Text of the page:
Don’t Underestimate the Power of Automation
Your sales team has a lot of responsibilities to manage, which means anything you can do to lighten their workload will benefit your brand and its employees. This is why automation is such a versatile asset to your sales closing strategy.
One of the best ways to integrate automation into your sales closing strategy is by automating an email that goes to a rep whenever the same person visits or downloads several pieces of bottom of the funnel content.
For example, if someone is spending a decent amount of time on your pricing or product pages (or a case study that’s behind a contact form), you’re going to want to make sure your sales reps know about it. Like HubSpot says, this is when you need a workflow that will “trigger an internal email notification to your sales rep informing them of these high-value activities.” This will provide a rep with the information they need to follow-up with an SQL and continue to nurture them down the funnel.
Automation doesn’t have to stop there, either! Sales automation tools can take the form of an automated email campaign that regularly checks in with an SQL to keep them warm. They can also take the form of a chatbot that provides immediate customer service to visitors on your website while also assessing their sales-readiness. And to make a good thing even better, all of the data your email or chatbot gathers can be automatically sent to your CRM. When it’s time for a sales rep to step in, they’ll be more than equipped with the tools they need to close.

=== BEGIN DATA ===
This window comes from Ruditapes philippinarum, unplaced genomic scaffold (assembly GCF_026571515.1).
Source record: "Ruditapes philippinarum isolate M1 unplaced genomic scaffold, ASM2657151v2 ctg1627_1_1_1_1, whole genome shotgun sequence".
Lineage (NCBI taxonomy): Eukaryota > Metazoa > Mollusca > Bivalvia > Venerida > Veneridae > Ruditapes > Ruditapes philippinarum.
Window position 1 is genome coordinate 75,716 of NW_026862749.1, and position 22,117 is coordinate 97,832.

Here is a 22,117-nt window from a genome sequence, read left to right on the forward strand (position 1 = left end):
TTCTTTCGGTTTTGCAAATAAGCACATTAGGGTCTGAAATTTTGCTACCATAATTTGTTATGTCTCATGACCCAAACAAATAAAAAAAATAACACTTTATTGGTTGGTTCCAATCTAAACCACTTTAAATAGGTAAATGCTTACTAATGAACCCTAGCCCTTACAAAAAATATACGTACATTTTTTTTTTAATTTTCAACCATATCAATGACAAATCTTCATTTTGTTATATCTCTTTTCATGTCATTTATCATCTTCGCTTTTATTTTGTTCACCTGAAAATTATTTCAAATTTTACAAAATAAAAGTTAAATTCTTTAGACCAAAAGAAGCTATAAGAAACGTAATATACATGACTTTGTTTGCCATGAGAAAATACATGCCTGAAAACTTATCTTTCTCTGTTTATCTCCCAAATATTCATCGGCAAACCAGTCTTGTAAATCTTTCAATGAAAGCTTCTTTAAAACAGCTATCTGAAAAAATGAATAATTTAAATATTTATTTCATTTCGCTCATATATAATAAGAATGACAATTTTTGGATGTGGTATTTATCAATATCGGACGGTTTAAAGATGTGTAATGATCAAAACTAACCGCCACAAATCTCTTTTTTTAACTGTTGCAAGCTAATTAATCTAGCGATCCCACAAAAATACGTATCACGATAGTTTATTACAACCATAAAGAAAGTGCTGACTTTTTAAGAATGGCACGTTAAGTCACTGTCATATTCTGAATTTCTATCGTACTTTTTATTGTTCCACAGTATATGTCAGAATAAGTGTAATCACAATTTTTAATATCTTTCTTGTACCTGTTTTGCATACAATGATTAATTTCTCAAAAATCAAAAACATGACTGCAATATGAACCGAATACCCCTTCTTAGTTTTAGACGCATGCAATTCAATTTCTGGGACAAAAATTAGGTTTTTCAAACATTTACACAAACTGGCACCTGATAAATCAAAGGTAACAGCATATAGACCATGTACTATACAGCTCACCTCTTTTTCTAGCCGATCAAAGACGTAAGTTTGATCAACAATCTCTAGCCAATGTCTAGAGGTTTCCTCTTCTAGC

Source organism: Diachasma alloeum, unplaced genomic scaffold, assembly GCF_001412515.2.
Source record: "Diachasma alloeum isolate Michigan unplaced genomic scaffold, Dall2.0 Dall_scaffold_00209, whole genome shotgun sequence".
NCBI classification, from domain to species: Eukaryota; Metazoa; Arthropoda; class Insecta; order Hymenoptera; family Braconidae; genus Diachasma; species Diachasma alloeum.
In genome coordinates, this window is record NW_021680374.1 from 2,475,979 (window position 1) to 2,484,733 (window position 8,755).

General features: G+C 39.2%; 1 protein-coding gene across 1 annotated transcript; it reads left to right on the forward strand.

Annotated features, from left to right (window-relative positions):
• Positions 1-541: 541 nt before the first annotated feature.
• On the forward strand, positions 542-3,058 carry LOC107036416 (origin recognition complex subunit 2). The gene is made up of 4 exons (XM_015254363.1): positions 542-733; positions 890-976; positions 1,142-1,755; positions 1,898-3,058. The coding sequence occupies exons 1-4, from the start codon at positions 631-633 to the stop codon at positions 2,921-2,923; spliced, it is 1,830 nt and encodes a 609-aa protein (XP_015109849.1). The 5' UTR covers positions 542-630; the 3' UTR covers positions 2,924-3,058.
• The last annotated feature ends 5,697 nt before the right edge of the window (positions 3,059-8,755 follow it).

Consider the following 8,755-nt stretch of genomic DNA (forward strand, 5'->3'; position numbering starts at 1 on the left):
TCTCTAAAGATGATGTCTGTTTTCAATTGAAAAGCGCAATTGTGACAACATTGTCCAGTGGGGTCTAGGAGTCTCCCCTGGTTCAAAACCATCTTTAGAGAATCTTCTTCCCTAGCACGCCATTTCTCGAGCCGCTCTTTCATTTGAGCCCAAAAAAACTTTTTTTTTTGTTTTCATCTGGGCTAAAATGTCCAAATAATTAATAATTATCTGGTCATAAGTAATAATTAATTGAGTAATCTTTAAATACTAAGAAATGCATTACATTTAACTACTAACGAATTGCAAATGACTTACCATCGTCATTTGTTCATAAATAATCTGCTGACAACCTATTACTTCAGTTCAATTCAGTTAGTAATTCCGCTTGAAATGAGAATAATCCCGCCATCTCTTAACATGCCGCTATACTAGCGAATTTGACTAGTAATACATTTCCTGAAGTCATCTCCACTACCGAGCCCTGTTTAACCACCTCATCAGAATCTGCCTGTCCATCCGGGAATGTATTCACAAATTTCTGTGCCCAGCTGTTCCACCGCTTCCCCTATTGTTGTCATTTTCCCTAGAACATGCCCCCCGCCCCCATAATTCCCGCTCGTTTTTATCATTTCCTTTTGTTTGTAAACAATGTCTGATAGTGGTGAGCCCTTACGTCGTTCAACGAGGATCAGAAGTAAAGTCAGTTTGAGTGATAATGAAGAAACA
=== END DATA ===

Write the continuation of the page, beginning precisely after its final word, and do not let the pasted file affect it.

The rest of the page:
Do you still need convincing? Here are a few metrics that really drive home how valuable automation can be to your sales closing strategy:
- A sales automation CRM can increase sales up to 29%
- Having a CRM with automation capabilities can earn you $8.71 in profit for every dollar you invest in it
- Automated lead nurturing can improve sales rep productivity by almost 15%
- Over 40% of companies that implement marketing automation see positive ROI within six months
- Businesses that use automation to nurture prospects can experience a 451% increase in qualified leads
Focus on Helping, not Selling
You can have as many tools and sales closing strategies as possible, but if you don’t have the right mindset when approaching a prospect, they won’t do you much good. Inbound sales, like inbound marketing, should always come from a place of help. If you want to close more sales, then your first course of action should be to sit down and assess whether your inbound selling strategy makes helping a priority.
The goal should be to accommodate a prospect’s needs in such a satisfying way that, even if they don’t give you their business, their experience is so positive that they recommend you to others. Word of mouth is a powerful tool in its own right, especially since research shows that consumers historically trust recommendations from their peers more than any other form of advertising.
When it comes down to it, the best sales closing strategy is built around ensuring that, no matter what, every lead your brand interacts with can see that you genuinely want the best for them. That’s the inbound way, and when you commit to it, it’s only a matter of time before you start closing more sales.